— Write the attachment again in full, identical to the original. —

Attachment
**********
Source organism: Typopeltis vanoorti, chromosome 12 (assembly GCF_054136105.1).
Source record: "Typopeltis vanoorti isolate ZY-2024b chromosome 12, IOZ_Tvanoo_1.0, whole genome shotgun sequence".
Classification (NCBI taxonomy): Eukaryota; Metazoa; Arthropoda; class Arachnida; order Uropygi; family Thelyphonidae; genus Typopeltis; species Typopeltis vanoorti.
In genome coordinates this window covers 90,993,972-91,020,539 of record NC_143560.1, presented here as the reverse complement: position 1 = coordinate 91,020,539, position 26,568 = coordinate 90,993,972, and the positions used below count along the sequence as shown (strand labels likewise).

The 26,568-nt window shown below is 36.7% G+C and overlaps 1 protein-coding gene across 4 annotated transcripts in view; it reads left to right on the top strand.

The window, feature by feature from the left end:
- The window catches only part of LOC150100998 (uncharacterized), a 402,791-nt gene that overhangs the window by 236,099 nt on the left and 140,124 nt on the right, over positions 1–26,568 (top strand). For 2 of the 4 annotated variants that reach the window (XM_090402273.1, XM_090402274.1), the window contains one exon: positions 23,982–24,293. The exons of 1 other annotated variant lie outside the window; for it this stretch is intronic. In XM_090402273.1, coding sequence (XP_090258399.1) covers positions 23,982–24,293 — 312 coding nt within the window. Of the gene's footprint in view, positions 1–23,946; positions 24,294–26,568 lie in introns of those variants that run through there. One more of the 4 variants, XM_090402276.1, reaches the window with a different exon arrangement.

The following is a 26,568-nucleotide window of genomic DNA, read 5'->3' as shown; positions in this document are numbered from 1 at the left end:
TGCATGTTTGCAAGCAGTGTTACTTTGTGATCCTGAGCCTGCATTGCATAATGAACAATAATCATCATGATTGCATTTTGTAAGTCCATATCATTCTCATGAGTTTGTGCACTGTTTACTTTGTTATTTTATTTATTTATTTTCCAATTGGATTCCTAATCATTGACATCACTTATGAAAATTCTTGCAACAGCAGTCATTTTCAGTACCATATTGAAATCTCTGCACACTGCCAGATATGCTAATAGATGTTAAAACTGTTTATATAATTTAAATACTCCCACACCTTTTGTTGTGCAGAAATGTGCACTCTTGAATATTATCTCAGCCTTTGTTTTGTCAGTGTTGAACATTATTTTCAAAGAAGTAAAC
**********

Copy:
Source organism: Typopeltis vanoorti, chromosome 12 (assembly GCF_054136105.1).
Source record: "Typopeltis vanoorti isolate ZY-2024b chromosome 12, IOZ_Tvanoo_1.0, whole genome shotgun sequence".
Classification (NCBI taxonomy): Eukaryota; Metazoa; Arthropoda; class Arachnida; order Uropygi; family Thelyphonidae; genus Typopeltis; species Typopeltis vanoorti.
In genome coordinates this window covers 90,993,972-91,020,539 of record NC_143560.1, presented here as the reverse complement: position 1 = coordinate 91,020,539, position 26,568 = coordinate 90,993,972, and the positions used below count along the sequence as shown (strand labels likewise).

The 26,568-nt window shown below is 36.7% G+C and overlaps 1 protein-coding gene across 4 annotated transcripts in view; it reads left to right on the top strand.

The window, feature by feature from the left end:
- The window catches only part of LOC150100998 (uncharacterized), a 402,791-nt gene that overhangs the window by 236,099 nt on the left and 140,124 nt on the right, over positions 1–26,568 (top strand). For 2 of the 4 annotated variants that reach the window (XM_090402273.1, XM_090402274.1), the window contains one exon: positions 23,982–24,293. The exons of 1 other annotated variant lie outside the window; for it this stretch is intronic. In XM_090402273.1, coding sequence (XP_090258399.1) covers positions 23,982–24,293 — 312 coding nt within the window. Of the gene's footprint in view, positions 1–23,946; positions 24,294–26,568 lie in introns of those variants that run through there. One more of the 4 variants, XM_090402276.1, reaches the window with a different exon arrangement.

The following is a 26,568-nucleotide window of genomic DNA, read 5'->3' as shown; positions in this document are numbered from 1 at the left end:
TGCATGTTTGCAAGCAGTGTTACTTTGTGATCCTGAGCCTGCATTGCATAATGAACAATAATCATCATGATTGCATTTTGTAAGTCCATATCATTCTCATGAGTTTGTGCACTGTTTACTTTGTTATTTTATTTATTTATTTTCCAATTGGATTCCTAATCATTGACATCACTTATGAAAATTCTTGCAACAGCAGTCATTTTCAGTACCATATTGAAATCTCTGCACACTGCCAGATATGCTAATAGATGTTAAAACTGTTTATATAATTTAAATACTCCCACACCTTTTGTTGTGCAGAAATGTGCACTCTTGAATATTATCTCAGCCTTTGTTTTGTCAGTGTTGAACATTATTTTCAAAGAAGTAAAC